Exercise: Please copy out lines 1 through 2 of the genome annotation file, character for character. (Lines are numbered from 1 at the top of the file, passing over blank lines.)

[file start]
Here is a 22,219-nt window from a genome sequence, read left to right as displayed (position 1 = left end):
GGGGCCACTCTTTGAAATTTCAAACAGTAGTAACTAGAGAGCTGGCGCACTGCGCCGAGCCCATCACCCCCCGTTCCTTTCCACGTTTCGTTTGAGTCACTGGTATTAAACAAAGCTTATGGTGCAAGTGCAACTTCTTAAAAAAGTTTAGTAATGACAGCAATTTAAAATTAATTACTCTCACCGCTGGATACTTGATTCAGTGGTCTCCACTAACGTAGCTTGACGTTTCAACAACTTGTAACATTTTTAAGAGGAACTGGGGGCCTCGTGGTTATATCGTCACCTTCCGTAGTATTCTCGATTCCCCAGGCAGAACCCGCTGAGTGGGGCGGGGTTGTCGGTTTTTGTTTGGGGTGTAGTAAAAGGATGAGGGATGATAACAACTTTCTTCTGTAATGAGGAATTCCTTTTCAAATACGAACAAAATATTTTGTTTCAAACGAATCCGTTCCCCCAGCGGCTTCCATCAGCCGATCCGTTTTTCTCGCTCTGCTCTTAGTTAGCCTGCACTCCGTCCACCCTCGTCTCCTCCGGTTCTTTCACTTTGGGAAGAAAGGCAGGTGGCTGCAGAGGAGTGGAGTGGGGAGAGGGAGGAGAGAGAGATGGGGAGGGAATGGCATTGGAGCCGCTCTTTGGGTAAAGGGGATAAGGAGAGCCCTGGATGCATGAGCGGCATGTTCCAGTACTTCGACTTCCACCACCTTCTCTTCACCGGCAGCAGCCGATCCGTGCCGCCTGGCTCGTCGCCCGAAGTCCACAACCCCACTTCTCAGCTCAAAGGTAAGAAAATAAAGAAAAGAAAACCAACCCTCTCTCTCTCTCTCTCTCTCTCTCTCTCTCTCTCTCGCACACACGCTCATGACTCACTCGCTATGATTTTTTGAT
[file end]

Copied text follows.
Here is a 22,219-nt window from a genome sequence, read left to right as displayed (position 1 = left end):
GGGGCCACTCTTTGAAATTTCAAACAGTAGTAACTAGAGAGCTGGCGCACTGCGCCGAGCCCATCACCCCCCGTTCCTTTCCACGTTTCGTTTGAGTCACTGGTATTAAACAAAGCTTATGGTGCAAGTGCAACTTCTTAAAAAAGTTTAGTAATGACAGCAATTTAAAATTAATTACTCTCACCGCTGGATACTTGATTCAGTGGTCTCCACTAACGTAGCTTGACGTTTCAACAACTTGTAACATTTTTAAGAGGAACTGGGGGCCTCGTGGTTATATCGTCACCTTCCGTAGTATTCTCGATTCCCCAGGCAGAACCCGCTGAGTGGGGCGGGGTTGTCGGTTTTTGTTTGGGGTGTAGTAAAAGGATGAGGGATGATAACAACTTTCTTCTGTAATGAGGAATTCCTTTTCAAATACGAACAAAATATTTTGTTTCAAACGAATCCGTTCCCCCAGCGGCTTCCATCAGCCGATCCGTTTTTCTCGCTCTGCTCTTAGTTAGCCTGCACTCCGTCCACCCTCGTCTCCTCCGGTTCTTTCACTTTGGGAAGAAAGGCAGGTGGCTGCAGAGGAGTGGAGTGGGGAGAGGGAGGAGAGAGAGATGGGGAGGGAATGGCATTGGAGCCGCTCTTTGGGTAAAGGGGATAAGGAGAGCCCTGGATGCATGAGCGGCATGTTCCAGTACTTCGACTTCCACCACCTTCTCTTCACCGGCAGCAGCCGATCCGTGCCGCCTGGCTCGTCGCCCGAAGTCCACAACCCCACTTCTCAGCTCAAAGGTAAGAAAATAAAGAAAAGAAAACCAACCCTCTCTCTCTCTCTCTCTCTCTCTCTCTCTCTCTCTCGCACACACGCTCATGACTCACTCGCTATGATTTTTTGAT